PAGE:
- found the effects of resistance on positive outcomes to be small
- are only cross sectional (surveys) making it impossible to pin down the direction of the correlations. Do employees resist change because they are dissatisfied with their jobs and/or do not trust leaders or the other way around?
- lacked methodological rigour.
Given the amount that is authoritatively written about resistance, it is surprising how little robust (proving cause and effect) research there is on it.
Here are their results. They might come as a shock!
There is at least one positive here. Practitioners should stop beating themselves up about high failure rates. There is simply no evidence to support a 70% failure rate of change interventions! And, if you believe the data – the rate of failure is going down – phew! But they are still looming around the 40% mark.
Are Practitioners from Mars and Academics from Venus?
According to EbbnFlow’s survey of 275 change practitioners, academics and practitioners agree on 11 out of the 18 assumptions. However, practitioners are much more cautious than academics.
Practitioners believe that 16 out of the 18 claims are likely to be true. Academics believe that only 12 are likely to be true. The only claim they both agree is unlikely to be true is ‘70% of All Change Interventions Fail’ .
The most divisive claim was that ‘Financial Incentives Are an Effective Way to Encourage Change and Improve Performance’. This caused a 50:50 split between practitioners who thought it was likely and those who thought it wasn’t.
The survey also asked practitioners ‘what is the likely impact on an Organisation’s Capacity to Change if these issues are not managed during your Change Management Programme’.
There are some clear areas of disagreement between practitioners and academics.
Practitioners feel that participation, self-managing teams and leadership skills (strong emotional intelligence and being transformational) are key to change. Whereas academics find the evidence for these assumptions to be weak.
Conversely, practitioners feel that financial incentives have a minor to moderate impact on change. Academics feel they can have a big impact.
Axioms of change – the foundation of a change management practice?
Academics and practitioners do agree on four assumptions that are critical for organisations to be able to adapt to their changing environments:
- Creating a clear vision – A vision should be ambitious, concrete, action-orientated and inspiring – a ‘vaccine against fuzzy thinking’. It should be thought of as an overarching goal that connects individual employee actions. Not only will a clear vision increase collaboration but it will invite meaning and sense-making into an organisation.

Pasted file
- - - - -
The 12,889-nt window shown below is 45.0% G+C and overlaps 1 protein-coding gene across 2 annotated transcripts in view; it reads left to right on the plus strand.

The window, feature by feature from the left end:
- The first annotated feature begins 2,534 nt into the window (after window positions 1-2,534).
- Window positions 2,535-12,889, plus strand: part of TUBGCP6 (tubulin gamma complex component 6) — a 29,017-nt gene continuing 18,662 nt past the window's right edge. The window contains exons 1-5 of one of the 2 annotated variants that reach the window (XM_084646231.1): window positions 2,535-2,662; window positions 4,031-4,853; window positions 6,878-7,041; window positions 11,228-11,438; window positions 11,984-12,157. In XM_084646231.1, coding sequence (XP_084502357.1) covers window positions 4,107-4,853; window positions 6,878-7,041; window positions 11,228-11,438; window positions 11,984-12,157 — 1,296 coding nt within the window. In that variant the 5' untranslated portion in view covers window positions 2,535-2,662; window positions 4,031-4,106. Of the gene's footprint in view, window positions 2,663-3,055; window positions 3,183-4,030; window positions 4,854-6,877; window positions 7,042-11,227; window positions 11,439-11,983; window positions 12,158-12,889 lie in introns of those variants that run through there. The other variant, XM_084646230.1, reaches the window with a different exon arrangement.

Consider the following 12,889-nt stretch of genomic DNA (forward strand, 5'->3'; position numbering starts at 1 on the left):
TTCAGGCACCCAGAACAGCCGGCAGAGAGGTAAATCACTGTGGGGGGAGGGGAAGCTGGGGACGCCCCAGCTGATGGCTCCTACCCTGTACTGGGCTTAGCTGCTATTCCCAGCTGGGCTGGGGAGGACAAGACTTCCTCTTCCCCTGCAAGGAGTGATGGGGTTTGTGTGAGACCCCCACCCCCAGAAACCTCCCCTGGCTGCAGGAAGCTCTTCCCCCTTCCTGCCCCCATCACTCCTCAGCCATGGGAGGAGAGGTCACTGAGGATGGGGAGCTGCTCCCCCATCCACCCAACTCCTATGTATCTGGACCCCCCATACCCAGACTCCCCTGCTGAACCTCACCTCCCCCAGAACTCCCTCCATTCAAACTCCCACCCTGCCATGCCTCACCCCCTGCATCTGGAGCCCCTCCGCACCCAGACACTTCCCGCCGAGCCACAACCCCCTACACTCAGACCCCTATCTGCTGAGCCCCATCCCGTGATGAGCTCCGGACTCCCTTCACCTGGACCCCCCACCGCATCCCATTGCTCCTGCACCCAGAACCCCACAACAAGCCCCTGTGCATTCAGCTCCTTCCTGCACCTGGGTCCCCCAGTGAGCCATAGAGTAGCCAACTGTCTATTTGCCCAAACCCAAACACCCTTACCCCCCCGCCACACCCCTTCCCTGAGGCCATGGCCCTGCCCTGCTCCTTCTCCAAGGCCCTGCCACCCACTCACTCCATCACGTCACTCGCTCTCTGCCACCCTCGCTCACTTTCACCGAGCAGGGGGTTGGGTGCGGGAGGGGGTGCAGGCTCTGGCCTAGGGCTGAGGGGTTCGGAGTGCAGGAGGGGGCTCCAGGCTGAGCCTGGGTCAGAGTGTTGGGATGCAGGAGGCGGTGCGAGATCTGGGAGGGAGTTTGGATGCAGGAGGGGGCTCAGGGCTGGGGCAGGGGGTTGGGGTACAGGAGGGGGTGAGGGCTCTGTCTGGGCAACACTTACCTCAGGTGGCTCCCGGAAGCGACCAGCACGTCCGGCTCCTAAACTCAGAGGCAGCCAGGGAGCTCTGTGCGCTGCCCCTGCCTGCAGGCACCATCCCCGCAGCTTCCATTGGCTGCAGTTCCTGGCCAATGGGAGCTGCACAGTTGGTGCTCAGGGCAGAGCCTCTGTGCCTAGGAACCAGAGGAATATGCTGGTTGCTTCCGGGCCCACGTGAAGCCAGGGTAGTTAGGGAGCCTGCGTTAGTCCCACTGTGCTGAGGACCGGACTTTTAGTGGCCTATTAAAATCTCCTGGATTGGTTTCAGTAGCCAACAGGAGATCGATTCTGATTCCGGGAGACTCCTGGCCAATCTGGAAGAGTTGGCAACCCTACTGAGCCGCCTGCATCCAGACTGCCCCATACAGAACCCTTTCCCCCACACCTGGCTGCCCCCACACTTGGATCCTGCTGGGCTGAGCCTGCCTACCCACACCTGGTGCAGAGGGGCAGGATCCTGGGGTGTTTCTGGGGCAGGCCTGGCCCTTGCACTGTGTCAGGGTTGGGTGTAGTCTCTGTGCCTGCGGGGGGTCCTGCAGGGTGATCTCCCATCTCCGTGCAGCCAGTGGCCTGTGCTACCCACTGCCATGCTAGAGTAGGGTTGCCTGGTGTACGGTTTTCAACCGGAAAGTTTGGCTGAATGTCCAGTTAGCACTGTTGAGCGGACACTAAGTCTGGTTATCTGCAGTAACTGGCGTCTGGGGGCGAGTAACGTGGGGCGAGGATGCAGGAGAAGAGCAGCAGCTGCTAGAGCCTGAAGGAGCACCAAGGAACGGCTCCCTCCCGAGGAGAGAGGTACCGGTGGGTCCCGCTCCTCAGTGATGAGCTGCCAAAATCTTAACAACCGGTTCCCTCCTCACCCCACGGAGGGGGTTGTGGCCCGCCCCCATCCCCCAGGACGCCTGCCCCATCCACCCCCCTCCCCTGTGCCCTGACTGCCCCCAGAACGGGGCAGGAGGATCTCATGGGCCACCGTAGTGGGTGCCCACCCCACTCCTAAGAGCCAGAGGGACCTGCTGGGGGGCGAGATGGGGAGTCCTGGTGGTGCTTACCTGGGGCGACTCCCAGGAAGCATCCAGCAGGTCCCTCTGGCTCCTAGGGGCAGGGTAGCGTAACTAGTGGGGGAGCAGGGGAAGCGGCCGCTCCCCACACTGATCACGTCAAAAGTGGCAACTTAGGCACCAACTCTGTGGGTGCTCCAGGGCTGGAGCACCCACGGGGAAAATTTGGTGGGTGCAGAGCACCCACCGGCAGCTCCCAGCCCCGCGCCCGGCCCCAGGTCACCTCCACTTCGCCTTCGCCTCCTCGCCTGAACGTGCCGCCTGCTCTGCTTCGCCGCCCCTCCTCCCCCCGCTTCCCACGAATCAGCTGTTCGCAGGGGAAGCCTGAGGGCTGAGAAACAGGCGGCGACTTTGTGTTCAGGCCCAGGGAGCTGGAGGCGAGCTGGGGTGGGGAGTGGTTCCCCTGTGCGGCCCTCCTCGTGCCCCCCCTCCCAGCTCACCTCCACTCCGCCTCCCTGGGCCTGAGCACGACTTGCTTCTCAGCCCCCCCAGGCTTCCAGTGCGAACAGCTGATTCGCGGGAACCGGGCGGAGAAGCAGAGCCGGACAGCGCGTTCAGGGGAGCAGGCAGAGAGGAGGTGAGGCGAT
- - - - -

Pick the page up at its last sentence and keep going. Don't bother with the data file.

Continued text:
- Setting clear goals – In an environment where change is constant, organisations should focus on setting challenging and specific development goals (learning new skills) rather than performance goals (ability demonstration). Employees with learning goals have a higher need for achievement. They will seize opportunities to change because they are more likely to be intrinsically motivated, task interested, agreeable and conscientiousness.
- Supervisory support – It seems that the monitoring of performance against a goal rather than setting the goal itself is the key to motivation and transformation. Holding employees to account through public progress-monitoring has a moderate to strong effect on performance. Supervisors who demonstrate that they value an employee’s contribution and that they care about their well-being can create a psychologically safe environment for feedback . Supervisors also need to help employees feel they have control over their work. This will reduce the chance of employee burnout and increase their satisfaction.
- Trust in leadership – Trust is about making ourselves vulnerable – putting your fate in someone else’s hands. This is potentially critical for change management as employees are led into the unknown by their organisation. Employees put their trust in leaders who they feel have the ability, benevolence and integrity to create a positive outcome. Reactions to a change process are likely to be favourable if the process is perceived to be fair. This procedural justice (a component of organizational justice) is highly correlated to attitudes about work and behaviour. Specifically, procedural justice leads to higher levels of change acceptance particularly after an organizational downsizing.
Making change ‘business-as-usual’
Supervisory support is the tipping point between the success and failure of a change initiative. It is the difference between change being seen as a burden or an opportunity to develop.
Employees are more positive towards change when they can see how their small isolated change fits within the context of an overall strategic narrative.
If leaders create an atmosphere of trust and fairness it not only builds change capability and performance but creates a psychologically safe environment where employees can be themselves and can experiment.
So, sustaining and embedding change needs an atmosphere of supervisory support and trust in leadership. But this must be underpinned by organisational processes and structures. The most critical is Employee Performance Management (EPM). This process is where psychological contracts are made (and broken). It is where goals are set, behaviours are aligned and development is determined.
The Employee Performance Management process should be a meaning maker, culture monitor and value deliverer – a singularity of change. It is where the “grace”, “magic”, and “a miracles” of change should happen.
So maybe the first step in understanding our readiness to change is to look at our EPM. Because if the goals, behaviours and learning opportunities of a change initiative are embedded in the EPM then change just becomes ‘business-as-usual’.